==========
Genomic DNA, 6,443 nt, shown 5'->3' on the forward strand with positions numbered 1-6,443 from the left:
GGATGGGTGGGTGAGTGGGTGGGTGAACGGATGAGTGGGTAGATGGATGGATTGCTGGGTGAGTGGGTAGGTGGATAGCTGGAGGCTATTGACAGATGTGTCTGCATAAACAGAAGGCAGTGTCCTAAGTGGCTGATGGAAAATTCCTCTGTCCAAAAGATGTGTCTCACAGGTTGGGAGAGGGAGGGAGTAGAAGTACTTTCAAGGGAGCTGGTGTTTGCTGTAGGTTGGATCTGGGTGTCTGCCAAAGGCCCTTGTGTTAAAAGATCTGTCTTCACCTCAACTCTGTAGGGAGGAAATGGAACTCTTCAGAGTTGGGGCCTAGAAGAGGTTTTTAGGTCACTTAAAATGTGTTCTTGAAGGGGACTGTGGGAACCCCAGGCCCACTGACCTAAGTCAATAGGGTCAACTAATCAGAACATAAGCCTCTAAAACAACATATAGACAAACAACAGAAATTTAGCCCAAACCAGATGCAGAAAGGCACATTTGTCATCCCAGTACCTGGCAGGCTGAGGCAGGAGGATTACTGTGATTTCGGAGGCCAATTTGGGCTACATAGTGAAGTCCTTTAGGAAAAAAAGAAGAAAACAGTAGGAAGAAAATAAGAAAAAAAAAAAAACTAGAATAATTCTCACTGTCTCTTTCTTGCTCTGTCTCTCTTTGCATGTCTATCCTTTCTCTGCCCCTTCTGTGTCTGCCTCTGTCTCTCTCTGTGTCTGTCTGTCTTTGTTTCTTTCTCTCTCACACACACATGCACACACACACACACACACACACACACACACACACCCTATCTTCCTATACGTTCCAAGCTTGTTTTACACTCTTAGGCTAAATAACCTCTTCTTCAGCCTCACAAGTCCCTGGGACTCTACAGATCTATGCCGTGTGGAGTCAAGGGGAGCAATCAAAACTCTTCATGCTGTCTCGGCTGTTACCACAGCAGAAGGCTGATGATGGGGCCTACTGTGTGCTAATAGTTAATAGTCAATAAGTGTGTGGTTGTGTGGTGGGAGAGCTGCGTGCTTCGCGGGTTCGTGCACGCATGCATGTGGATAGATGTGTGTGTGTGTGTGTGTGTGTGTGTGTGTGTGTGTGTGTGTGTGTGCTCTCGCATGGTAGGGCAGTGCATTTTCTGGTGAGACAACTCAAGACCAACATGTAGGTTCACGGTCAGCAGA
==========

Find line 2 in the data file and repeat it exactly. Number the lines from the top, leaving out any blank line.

GGATGGGTGGGTGAGTGGGTGGGTGAACGGATGAGTGGGTAGATGGATGGATTGCTGGGTGAGTGGGTAGGTGGATAGCTGGAGGCTATTGACAGATGTGTCTGCATAAACAGAAGGCAGTGTCCTAAGTGGCTGATGGAAAATTCCTCTGTCCAAAAGATGTGTCTCACAGGTTGGGAGAGGGAGGGAGTAGAAGTACTTTCAAGGGAGCTGGTGTTTGCTGTAGGTTGGATCTGGGTGTCTGCCAAAGGCCCTTGTGTTAAAAGATCTGTCTTCACCTCAACTCTGTAGGGAGGAAATGGAACTCTTCAGAGTTGGGGCCTAGAAGAGGTTTTTAGGTCACTTAAAATGTGTTCTTGAAGGGGACTGTGGGAACCCCAGGCCCACTGACCTAAGTCAATAGGGTCAACTAATCAGAACATAAGCCTCTAAAACAACATATAGACAAACAACAGAAATTTAGCCCAAACCAGATGCAGAAAGGCACATTTGTCATCCCAGTACCTGGCAGGCTGAGGCAGGAGGATTACTGTGATTTCGGAGGCCAATTTGGGCTACATAGTGAAGTCCTTTAGGAAAAAAAGAAGAAAACAGTAGGAAGAAAATAAGAAAAAAAAAAAAACTAGAATAATTCTCACTGTCTCTTTCTTGCTCTGTCTCTCTTTGCATGTCTATCCTTTCTCTGCCCCTTCTGTGTCTGCCTCTGTCTCTCTCTGTGTCTGTCTGTCTTTGTTTCTTTCTCTCTCACACACACATGCACACACACACACACACACACACACACACACACACCCTATCTTCCTATACGTTCCAAGCTTGTTTTACACTCTTAGGCTAAATAACCTCTTCTTCAGCCTCACAAGTCCCTGGGACTCTACAGATCTATGCCGTGTGGAGTCAAGGGGAGCAATCAAAACTCTTCATGCTGTCTCGGCTGTTACCACAGCAGAAGGCTGATGATGGGGCCTACTGTGTGCTAATAGTTAATAGTCAATAAGTGTGTGGTTGTGTGGTGGGAGAGCTGCGTGCTTCGCGGGTTCGTGCACGCATGCATGTGGATAGATGTGTGTGTGTGTGTGTGTGTGTGTGTGTGTGTGTGTGTGTGTGTGTGCTCTCGCATGGTAGGGCAGTGCATTTTCTGGTGAGACAACTCAAGACCAACATGTAGGTTCACGGTCAGCAGA